Before coming to the Bar, Nick worked for a firm of solicitors, including spending six months working on the 1987 Birmingham Six Appeal. Since then Nick has represented a number of victims of miscarriages of justice both in the United Kingdom and abroad. He has advised in relation to applications to the Criminal Cases Review Commission. For three years between 2001 and 2004, Nick was one of the attorneys of record for Mumia Abu-Jamal, the prominent African American political activist, journalist and writer, who is on death row in Pennsylvania. Nick was admitted pro hac vice to the state and federal courts in Pennsylvania and the Third Circuit Court of Appeals.
Nick acts on a CFA basis in many of his cases and will provide pro bono advice and representation in an appropriate case.
"Nick is always well prepared and excellent in court. His experience in inquest work shines out." - Legal 500 2024
"Nick has a great ability to condense complex, unwieldy aspects of a case into manageable, credible, articulate and hard-hitting written and oral arguments." - Chambers and Partners 2023
"Nick is a leading junior in his field. He has excellent knowledge, his written work is excellent. He works collaboratively with solicitors to get the best results for highly vulnerable clients." - Legal 500 2023
"Nick is extremely passionate about his cases and is one of the hardest-working barristers at the Bar. Nothing is ever too much for him and he is always available when needed. His intelligence is on a different level." - Chambers and Partners 2022
Nick undertakes the full range of clinical negligence work ranging from obstetric and neonatal mismanagement to drug induced psychosis and diving medicine. Recent and current cases include:
Nick regularly represents bereaved families in clinical negligence inquests. Following a recent two month inquest in Manchester, the jury returned a verdict of unlawful killing on the basis of gross negligence manslaughter on the part of the deceased patient’s general practitioner.
He also regularly acts for claimants in complex personal injury cases arising out of not only both road traffic and industrial and workplace accidents, but many other contexts. He has a particular interest in brain injury and severe psychiatric injury.
Recent and current cases include:
Nick also specialises in the family’s common law and Human Rights Act claims arising out of deaths in custody and deaths involving the police and other public authorities, such as the ambulance service.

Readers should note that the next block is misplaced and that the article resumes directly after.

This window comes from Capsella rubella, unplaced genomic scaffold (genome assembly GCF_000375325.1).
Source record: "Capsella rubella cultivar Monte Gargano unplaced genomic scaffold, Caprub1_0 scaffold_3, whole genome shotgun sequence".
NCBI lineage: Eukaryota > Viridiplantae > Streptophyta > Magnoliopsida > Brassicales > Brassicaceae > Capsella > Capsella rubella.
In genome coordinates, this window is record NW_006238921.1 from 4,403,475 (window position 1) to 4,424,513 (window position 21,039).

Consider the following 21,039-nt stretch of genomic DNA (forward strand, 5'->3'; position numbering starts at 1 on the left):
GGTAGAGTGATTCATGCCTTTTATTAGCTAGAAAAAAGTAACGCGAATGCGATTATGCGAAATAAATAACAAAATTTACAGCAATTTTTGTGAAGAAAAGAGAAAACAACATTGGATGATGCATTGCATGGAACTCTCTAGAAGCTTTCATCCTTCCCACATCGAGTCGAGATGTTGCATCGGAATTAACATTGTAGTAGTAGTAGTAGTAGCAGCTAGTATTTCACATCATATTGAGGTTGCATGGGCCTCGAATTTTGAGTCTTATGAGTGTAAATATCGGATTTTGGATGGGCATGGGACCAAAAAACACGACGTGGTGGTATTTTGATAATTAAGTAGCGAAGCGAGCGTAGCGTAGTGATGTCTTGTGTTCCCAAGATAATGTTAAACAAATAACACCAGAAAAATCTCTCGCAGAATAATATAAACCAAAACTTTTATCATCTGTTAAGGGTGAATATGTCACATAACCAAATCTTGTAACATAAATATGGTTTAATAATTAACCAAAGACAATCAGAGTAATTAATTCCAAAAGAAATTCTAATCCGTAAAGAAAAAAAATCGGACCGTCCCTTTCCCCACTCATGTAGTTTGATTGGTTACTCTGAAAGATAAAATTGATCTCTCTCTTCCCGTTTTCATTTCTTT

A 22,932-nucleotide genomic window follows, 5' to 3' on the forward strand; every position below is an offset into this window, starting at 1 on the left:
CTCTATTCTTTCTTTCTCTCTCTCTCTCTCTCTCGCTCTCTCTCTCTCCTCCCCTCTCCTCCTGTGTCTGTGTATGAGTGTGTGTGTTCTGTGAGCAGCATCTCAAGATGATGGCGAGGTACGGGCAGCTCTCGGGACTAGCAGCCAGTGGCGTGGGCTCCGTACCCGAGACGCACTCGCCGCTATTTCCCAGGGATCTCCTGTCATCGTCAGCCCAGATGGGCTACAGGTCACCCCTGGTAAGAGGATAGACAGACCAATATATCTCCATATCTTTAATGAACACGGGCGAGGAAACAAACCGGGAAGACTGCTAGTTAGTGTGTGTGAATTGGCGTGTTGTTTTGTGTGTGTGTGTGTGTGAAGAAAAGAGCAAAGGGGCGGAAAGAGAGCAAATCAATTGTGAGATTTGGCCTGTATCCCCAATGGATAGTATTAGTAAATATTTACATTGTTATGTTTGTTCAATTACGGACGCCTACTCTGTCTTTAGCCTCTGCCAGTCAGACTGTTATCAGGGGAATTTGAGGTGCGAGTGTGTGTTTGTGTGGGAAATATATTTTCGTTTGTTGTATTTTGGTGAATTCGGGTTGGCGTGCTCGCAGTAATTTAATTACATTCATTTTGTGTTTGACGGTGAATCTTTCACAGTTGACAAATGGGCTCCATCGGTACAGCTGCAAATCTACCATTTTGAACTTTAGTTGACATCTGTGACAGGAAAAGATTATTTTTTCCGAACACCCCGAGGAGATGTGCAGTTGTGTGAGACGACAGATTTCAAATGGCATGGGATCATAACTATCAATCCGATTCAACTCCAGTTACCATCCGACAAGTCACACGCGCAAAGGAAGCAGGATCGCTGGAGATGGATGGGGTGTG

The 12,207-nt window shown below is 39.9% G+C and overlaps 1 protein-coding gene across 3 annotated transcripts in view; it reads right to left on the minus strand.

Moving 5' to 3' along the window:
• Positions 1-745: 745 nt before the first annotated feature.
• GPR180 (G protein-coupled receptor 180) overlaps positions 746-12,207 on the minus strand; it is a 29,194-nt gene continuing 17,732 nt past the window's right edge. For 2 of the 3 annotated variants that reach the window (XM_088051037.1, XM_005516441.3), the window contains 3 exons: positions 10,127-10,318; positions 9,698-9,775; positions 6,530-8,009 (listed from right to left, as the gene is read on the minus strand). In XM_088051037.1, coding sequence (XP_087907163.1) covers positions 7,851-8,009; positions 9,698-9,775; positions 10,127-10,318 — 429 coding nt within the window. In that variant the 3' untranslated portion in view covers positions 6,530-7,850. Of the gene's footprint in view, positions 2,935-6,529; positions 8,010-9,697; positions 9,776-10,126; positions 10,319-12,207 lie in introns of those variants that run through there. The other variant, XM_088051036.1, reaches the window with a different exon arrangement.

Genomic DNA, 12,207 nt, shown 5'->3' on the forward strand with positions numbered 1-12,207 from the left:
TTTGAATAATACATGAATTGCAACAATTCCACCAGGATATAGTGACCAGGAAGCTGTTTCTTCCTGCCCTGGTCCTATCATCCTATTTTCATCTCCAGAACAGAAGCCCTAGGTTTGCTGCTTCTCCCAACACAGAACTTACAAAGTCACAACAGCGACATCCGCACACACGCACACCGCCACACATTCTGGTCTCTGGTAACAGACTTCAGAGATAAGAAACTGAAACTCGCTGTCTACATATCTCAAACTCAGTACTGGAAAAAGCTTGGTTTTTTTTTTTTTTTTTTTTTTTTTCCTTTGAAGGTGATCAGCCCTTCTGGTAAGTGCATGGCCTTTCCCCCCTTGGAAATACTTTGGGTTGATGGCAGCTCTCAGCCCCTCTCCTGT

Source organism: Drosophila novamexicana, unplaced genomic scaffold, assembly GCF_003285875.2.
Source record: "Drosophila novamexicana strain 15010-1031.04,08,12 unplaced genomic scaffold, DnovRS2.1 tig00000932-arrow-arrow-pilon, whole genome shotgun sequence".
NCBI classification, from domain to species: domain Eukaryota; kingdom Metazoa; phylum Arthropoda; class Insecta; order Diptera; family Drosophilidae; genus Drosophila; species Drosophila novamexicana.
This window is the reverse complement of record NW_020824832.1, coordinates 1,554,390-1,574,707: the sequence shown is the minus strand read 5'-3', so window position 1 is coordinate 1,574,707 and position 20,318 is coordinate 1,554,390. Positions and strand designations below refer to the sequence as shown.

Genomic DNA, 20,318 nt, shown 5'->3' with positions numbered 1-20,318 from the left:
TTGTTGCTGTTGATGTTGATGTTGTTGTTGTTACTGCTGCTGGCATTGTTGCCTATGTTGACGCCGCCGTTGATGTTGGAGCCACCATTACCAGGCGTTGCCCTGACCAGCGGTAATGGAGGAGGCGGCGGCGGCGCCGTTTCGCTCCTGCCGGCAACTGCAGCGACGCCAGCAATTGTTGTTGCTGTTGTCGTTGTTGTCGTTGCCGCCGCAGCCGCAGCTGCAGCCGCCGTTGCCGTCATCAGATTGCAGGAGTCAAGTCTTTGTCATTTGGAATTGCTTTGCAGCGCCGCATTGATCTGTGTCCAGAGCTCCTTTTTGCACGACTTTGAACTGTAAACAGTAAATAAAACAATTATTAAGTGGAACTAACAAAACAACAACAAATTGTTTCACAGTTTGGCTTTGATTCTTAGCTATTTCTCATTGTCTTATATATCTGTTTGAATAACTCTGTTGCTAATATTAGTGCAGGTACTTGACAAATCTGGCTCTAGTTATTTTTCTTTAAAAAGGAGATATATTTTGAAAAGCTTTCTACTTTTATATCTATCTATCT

Nick has specialised in legal negligence cases for many years in a wide variety of claims against both solicitors and barristers, including Queen’s Counsel, across the whole legal spectrum.
Nick was junior counsel in McLoughlin v. Grovers  EWHC 1741;  EWCA Civ 1167 (a multi-million pound case arising out of the allegedly mishandled preparation of the appellant’s defence to serious criminal charges) and in Masterman-Lister v. Brutton & Co.; Masterman-Lister v. Jewell and Anor  EWHC 417 (QB);  EWCA Civ 1889 (the first appellate authority for the test of mental capacity under the Mental Health Act 1983).
Nick has recently been retained to act on behalf of a multi-national development bank in a legal negligence case in Tanzania arising out of the loss of the opportunity to apply to set aside a multi-million pound arbitration award.
Other recently settled and current cases include:
Over the years Nick has acted for both claimants and defendants in legal negligence cases arising out of the whole variety of contentious and non-contentious work, including domestic and business property transactions, mortgage frauds and the drafting of commercial agreements.
Nick has also advised and acted for solicitors in connection with professional misconduct issues, including proceedings raising dishonesty issues commenced by the Solicitors Regulatory Authority, and proceedings to enforce solicitors’ undertakings.
Nick was part of the legal team who advised the Porton Down Veterans in relation to their group action arising out of the experiments which were carried out at Porton Down between the 1940’s and 1980’s. His product liability work includes the Hepatitis Litigation and the Fetal Anti-Convulsant Litigation.
Nick has acted for claimants in civil actions against the police for many years. His clients have included claimants wrongfully charged with murder, kidnapping and rape as well as claimants who have suffered severe psychiatric injuries.
Recent and current cases include:
Related work includes a claim for malicious prosecution against the Official Receiver, claims relating to the disclosure of confidential information gathered during police investigations, including claims arising out of additional information disclosed by the police in Enhanced Criminal Record Certificate, claims for malicious procurement of arrest, claims in false imprisonment arising out of unlawful immigration detention and applications for under Section 133 of the Criminal Justice Act, 1988.
Nick has extensive experience of coronial law. He has represented many bereaved families at inquests arising out of deaths in custody and deaths involving police action as well as clinical negligence deaths and deaths following industrial accidents.
Nick was part of the legal team representing the family of Ronald Maddison, the serviceman who died during an experiment involving the use of sarin nerve gas in 1953, at the Porton Down inquest in 2004 and the subsequent unsuccessful attempt by the Ministry of Defence to judicially review the jury’s verdict of unlawful killing (R (on the application of the Ministry of Defence) v HM Coroner for Wiltshire & Swindon  EWHC 309).
Nick’s other inquest and related work on behalf of bereaved families includes: